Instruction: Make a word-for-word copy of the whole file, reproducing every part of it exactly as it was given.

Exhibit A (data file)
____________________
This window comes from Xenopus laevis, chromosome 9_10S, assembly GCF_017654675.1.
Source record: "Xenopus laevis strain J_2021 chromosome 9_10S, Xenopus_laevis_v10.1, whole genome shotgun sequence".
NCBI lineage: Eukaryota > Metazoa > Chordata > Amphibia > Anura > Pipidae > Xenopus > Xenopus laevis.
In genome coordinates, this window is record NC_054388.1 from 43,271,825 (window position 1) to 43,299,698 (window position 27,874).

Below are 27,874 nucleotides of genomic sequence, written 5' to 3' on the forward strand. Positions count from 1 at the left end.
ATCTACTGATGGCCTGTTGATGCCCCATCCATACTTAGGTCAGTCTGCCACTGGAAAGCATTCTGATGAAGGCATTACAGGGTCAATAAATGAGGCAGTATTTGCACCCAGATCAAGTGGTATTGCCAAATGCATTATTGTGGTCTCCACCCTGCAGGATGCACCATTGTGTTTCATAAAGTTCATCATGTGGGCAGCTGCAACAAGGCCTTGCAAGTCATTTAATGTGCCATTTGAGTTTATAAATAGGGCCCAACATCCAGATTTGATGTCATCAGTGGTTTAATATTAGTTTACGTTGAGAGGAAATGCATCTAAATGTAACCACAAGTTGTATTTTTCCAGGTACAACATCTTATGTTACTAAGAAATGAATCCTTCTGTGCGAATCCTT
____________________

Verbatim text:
This window comes from Xenopus laevis, chromosome 9_10S, assembly GCF_017654675.1.
Source record: "Xenopus laevis strain J_2021 chromosome 9_10S, Xenopus_laevis_v10.1, whole genome shotgun sequence".
NCBI lineage: Eukaryota > Metazoa > Chordata > Amphibia > Anura > Pipidae > Xenopus > Xenopus laevis.
In genome coordinates, this window is record NC_054388.1 from 43,271,825 (window position 1) to 43,299,698 (window position 27,874).

Below are 27,874 nucleotides of genomic sequence, written 5' to 3' on the forward strand. Positions count from 1 at the left end.
ATCTACTGATGGCCTGTTGATGCCCCATCCATACTTAGGTCAGTCTGCCACTGGAAAGCATTCTGATGAAGGCATTACAGGGTCAATAAATGAGGCAGTATTTGCACCCAGATCAAGTGGTATTGCCAAATGCATTATTGTGGTCTCCACCCTGCAGGATGCACCATTGTGTTTCATAAAGTTCATCATGTGGGCAGCTGCAACAAGGCCTTGCAAGTCATTTAATGTGCCATTTGAGTTTATAAATAGGGCCCAACATCCAGATTTGATGTCATCAGTGGTTTAATATTAGTTTACGTTGAGAGGAAATGCATCTAAATGTAACCACAAGTTGTATTTTTCCAGGTACAACATCTTATGTTACTAAGAAATGAATCCTTCTGTGCGAATCCTT